CA-Black-Transp

President Obama Signs Non-Binding Climate Accord

While most Americans were enjoying the three-day Labor Day holiday weekend, President Barack Obama and Chinese President Xi signed the Paris agreement on climate change in a ceremony in Hangzhou, China. The Paris agreements is structured in such a way that it is not legally binding. So with no fear of a backlash related to his ability to sign such an agreement, he and the Chinese leader handed each country’s official instrument to join the agreement to U.N. Secretary General Ban-Ki Moon.

Read more ...

Coal Business at the Crossroads

For this edition of Coal Age, we have assembled an intriguing collection of articles that will hopefully help you operate more safely and efficiently. As we do every month, we try to offer something for everyone by covering three different aspects of the coal business: surface mining, underground mining and coal preparation, along with some other subjects.

Read more ...

DOI Releases Flawed Royalty Plan

After four years of examination and public input, the U.S. Department of Interior (DOI) published reforms that it said will more properly value the royalties the nation receives from the energy sources found on federal lands, namely coal, oil and natural gas. This would be the first significant adjustment to the system in more than 10 years.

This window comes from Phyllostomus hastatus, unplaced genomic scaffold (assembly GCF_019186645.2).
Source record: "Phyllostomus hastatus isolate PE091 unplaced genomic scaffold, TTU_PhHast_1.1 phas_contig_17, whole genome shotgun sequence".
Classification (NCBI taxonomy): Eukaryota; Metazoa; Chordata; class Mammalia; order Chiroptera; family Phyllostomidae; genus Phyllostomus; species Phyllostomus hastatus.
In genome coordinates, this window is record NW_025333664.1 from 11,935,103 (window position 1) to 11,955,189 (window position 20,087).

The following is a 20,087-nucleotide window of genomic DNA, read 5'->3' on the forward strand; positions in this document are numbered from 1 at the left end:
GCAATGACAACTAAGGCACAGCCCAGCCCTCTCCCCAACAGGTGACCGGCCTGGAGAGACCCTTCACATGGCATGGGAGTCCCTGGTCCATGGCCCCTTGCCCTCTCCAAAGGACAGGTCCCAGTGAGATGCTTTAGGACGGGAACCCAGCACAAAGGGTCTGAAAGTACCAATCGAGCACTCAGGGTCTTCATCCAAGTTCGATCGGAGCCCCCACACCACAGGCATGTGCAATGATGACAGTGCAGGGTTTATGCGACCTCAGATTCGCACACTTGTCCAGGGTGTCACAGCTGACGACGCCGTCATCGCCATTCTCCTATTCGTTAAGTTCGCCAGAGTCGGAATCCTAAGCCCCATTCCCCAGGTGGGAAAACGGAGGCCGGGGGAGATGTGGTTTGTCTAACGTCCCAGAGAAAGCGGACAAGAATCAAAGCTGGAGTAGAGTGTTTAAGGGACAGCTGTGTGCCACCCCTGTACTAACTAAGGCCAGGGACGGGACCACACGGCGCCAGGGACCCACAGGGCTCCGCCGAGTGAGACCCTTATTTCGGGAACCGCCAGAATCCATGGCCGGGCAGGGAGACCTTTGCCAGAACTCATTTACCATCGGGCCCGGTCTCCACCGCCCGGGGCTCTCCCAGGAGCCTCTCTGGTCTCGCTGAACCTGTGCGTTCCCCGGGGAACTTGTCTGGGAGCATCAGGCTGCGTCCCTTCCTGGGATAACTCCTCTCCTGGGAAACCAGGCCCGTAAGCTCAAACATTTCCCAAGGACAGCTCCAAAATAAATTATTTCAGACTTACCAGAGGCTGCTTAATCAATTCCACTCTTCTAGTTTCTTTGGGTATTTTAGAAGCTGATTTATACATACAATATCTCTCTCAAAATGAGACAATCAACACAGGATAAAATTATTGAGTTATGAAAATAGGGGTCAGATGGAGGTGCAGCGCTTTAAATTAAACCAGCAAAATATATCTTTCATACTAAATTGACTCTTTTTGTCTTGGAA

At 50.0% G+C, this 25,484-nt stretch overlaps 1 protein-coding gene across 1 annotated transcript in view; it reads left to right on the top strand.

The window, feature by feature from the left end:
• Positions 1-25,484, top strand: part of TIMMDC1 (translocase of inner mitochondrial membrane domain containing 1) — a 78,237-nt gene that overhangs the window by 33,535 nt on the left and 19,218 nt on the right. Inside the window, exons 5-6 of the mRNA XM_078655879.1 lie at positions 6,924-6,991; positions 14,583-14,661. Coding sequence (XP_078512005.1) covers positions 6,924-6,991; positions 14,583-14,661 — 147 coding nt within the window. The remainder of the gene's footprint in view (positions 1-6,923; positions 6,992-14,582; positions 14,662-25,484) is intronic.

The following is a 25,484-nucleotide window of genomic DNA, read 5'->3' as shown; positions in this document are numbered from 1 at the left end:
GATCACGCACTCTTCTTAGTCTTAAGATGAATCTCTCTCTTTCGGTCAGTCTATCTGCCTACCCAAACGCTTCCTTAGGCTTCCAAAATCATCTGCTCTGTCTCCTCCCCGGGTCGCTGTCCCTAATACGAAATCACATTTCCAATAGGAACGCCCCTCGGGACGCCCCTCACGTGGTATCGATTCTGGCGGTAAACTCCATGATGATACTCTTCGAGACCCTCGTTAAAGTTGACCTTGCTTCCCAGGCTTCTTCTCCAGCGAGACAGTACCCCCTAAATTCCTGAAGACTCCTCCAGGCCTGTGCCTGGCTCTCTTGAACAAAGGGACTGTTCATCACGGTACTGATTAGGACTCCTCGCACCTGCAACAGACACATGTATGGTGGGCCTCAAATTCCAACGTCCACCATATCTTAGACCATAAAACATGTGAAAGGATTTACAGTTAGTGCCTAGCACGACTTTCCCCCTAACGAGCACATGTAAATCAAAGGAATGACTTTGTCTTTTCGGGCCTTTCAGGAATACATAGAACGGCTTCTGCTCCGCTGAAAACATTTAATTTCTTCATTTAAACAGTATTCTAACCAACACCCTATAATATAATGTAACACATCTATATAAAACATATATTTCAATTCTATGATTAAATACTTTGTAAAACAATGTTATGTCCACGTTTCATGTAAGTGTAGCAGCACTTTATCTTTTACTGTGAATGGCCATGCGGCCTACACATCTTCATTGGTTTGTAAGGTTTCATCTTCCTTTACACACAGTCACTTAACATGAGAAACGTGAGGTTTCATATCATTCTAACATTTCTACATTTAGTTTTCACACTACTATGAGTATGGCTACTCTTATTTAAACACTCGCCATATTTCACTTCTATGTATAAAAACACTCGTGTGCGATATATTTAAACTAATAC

Read more ...

EPA Stacks the Deck with ‘Independent’ Science Panel

While much of the disruptive damage to the coal chain may look irreparable, there are a few groups dogging the U.S. Environmental Protection Agency (EPA) and exposing the agency’s shady methods for advancing President Obama’s clean power agenda. One of those is the Energy & Environment Legal Institute (E&E Legal), headed by Dr. David Schnare, who is a 33-year veteran of the EPA.

Read more ...

The View from Rock Bottom

The term “rock bottom” is often used to describe a great loss, such as financial ruin. Its derivation can be traced back to coal mining in the late 1800s as a description of the harder bedrock formation lying below the coal bed, and using it to describe the current state of the coal business would be relevant. The irony would be humorous if it were not so tragic, especially when one considers the tens of thousands of coal miners who have lost their jobs. As difficult as it will be to manage through the bottom of this cycle, better times lie ahead.

Read more ...